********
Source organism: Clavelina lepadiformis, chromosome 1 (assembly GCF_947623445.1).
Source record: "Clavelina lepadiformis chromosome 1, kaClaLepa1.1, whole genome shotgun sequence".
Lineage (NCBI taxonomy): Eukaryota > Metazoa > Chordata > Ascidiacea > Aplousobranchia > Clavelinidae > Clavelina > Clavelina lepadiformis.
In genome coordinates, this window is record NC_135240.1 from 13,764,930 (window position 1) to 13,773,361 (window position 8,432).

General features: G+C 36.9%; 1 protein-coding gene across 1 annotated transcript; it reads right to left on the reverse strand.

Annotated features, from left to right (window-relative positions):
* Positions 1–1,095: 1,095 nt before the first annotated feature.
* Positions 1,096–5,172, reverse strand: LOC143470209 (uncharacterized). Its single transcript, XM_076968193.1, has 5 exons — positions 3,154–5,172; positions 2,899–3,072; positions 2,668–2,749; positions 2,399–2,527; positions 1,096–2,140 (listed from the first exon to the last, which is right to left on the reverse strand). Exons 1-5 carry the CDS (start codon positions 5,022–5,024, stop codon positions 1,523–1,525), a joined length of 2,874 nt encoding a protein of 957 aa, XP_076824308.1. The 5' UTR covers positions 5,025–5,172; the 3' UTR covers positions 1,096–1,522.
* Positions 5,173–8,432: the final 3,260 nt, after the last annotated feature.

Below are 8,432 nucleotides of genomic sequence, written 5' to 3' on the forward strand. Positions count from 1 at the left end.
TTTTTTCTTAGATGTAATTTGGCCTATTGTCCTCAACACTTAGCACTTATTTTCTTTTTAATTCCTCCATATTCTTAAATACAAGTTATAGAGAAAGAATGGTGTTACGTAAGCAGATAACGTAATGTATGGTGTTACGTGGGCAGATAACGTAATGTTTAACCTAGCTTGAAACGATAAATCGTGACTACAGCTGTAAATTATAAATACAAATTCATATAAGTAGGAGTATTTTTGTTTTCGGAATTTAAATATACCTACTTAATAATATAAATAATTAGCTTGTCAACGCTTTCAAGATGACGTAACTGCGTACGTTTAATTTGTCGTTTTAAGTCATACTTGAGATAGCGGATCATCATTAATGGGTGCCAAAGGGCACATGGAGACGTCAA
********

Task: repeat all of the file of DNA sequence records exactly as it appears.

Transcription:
Source organism: Clavelina lepadiformis, chromosome 1 (assembly GCF_947623445.1).
Source record: "Clavelina lepadiformis chromosome 1, kaClaLepa1.1, whole genome shotgun sequence".
Lineage (NCBI taxonomy): Eukaryota > Metazoa > Chordata > Ascidiacea > Aplousobranchia > Clavelinidae > Clavelina > Clavelina lepadiformis.
In genome coordinates, this window is record NC_135240.1 from 13,764,930 (window position 1) to 13,773,361 (window position 8,432).

General features: G+C 36.9%; 1 protein-coding gene across 1 annotated transcript; it reads right to left on the reverse strand.

Annotated features, from left to right (window-relative positions):
* Positions 1–1,095: 1,095 nt before the first annotated feature.
* Positions 1,096–5,172, reverse strand: LOC143470209 (uncharacterized). Its single transcript, XM_076968193.1, has 5 exons — positions 3,154–5,172; positions 2,899–3,072; positions 2,668–2,749; positions 2,399–2,527; positions 1,096–2,140 (listed from the first exon to the last, which is right to left on the reverse strand). Exons 1-5 carry the CDS (start codon positions 5,022–5,024, stop codon positions 1,523–1,525), a joined length of 2,874 nt encoding a protein of 957 aa, XP_076824308.1. The 5' UTR covers positions 5,025–5,172; the 3' UTR covers positions 1,096–1,522.
* Positions 5,173–8,432: the final 3,260 nt, after the last annotated feature.

Below are 8,432 nucleotides of genomic sequence, written 5' to 3' on the forward strand. Positions count from 1 at the left end.
TTTTTTCTTAGATGTAATTTGGCCTATTGTCCTCAACACTTAGCACTTATTTTCTTTTTAATTCCTCCATATTCTTAAATACAAGTTATAGAGAAAGAATGGTGTTACGTAAGCAGATAACGTAATGTATGGTGTTACGTGGGCAGATAACGTAATGTTTAACCTAGCTTGAAACGATAAATCGTGACTACAGCTGTAAATTATAAATACAAATTCATATAAGTAGGAGTATTTTTGTTTTCGGAATTTAAATATACCTACTTAATAATATAAATAATTAGCTTGTCAACGCTTTCAAGATGACGTAACTGCGTACGTTTAATTTGTCGTTTTAAGTCATACTTGAGATAGCGGATCATCATTAATGGGTGCCAAAGGGCACATGGAGACGTCAA